From the EXIF file we can see that the maximum aperture available was F/6.3, this would have allowed you to reduce the ISO to about 400 at about the same shutter time. That would have reduced to noise quite a bit, perhaps at the expense of some unsharpness at the edges of the field of view. Noise reduction algorithms can be used to reduce the noise you are left with as mentioned in the other answers. An alternative method is to take a burst of many pictures, and then to do image stacking where you mask out the moving object, in this case the bird. When taking pictures of fast moving object you tend to take many pictures in quick succession, so you may have additional pictures of the background.

Using the free of charge program Hugin, you can align the pictures where you mask out the bird, align these and take the average to get rid of the noise in the background, and then add the bird back from one of the pictures.


There are lots of different post-processing tools for noise reduction available.

A great free noise reduction tool that I have been using is Dfine from Google's Nik Collection. You can find it here : https://www.google.com/nikcollection/products/dfine/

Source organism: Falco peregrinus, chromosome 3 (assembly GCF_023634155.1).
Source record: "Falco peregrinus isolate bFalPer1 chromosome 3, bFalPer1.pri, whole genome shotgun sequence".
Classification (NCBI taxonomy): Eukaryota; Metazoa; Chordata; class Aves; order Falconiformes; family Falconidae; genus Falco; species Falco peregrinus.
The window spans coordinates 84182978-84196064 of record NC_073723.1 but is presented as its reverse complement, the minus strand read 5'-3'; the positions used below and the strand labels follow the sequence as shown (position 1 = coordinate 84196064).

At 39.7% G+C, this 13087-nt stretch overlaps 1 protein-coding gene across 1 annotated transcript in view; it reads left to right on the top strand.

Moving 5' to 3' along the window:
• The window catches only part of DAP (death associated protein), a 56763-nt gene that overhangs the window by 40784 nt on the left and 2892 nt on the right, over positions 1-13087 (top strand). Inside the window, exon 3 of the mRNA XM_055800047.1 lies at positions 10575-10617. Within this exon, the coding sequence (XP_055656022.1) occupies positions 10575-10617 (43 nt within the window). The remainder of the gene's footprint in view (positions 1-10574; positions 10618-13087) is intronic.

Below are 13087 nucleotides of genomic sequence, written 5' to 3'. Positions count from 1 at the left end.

In addition to applying a slight gaussian blur, you might try applying some chroma noise reduction if you have the option. If you have the option, you could also reduce any applied sharpening. This may make the sky look more even on the whole, and if done in moderation won't detract from the detail of the eagle.

Here's an example with a 2.0px gaussian blur and a slight amount of chroma noise reduction using Photoshop and Camera Raw:


The image is oversharpened, which emphasizes the noise. Blue usually contains most noise, so your sky appears noisy. Turn down the global sharpening and sharpen the bald eagle locally. If that is not enough, reduce noise in the blue channel or selected sky.

If i understand your question correctly, you are asking what you should do differently during the shooting: Make sure you capture the bird in a way that does not require additional sharpening. That may require a better lens, better AF, fast sequence where you can select the best shot, better technique...


Zooming in on the eagle, it looks like the image underwent significant sharpening because the eagle has a 'halo'. Sharpening the image might also introduce the sort of grain that appears in the blue patch when the algorithm tries to enhance detail that isn't there.

Sometimes these effects are considered an over-sharpening of the image. Sharpening is probably best done with a strong consideration of the scale at which the image will be viewed. The 'grain' and 'halo' in the photo are less noticeable when displayed at a small size.

The best way to 'fix' the problem is to avoid it by applying sharpening more selectively. Perhaps using masks or simply using less sharpening. Non-descructive RAW editors such as Lightroom, Rawtherapee, and Darktable make playing around and experimenting with settings easier (in so far as not changing the original image makes changes reversible).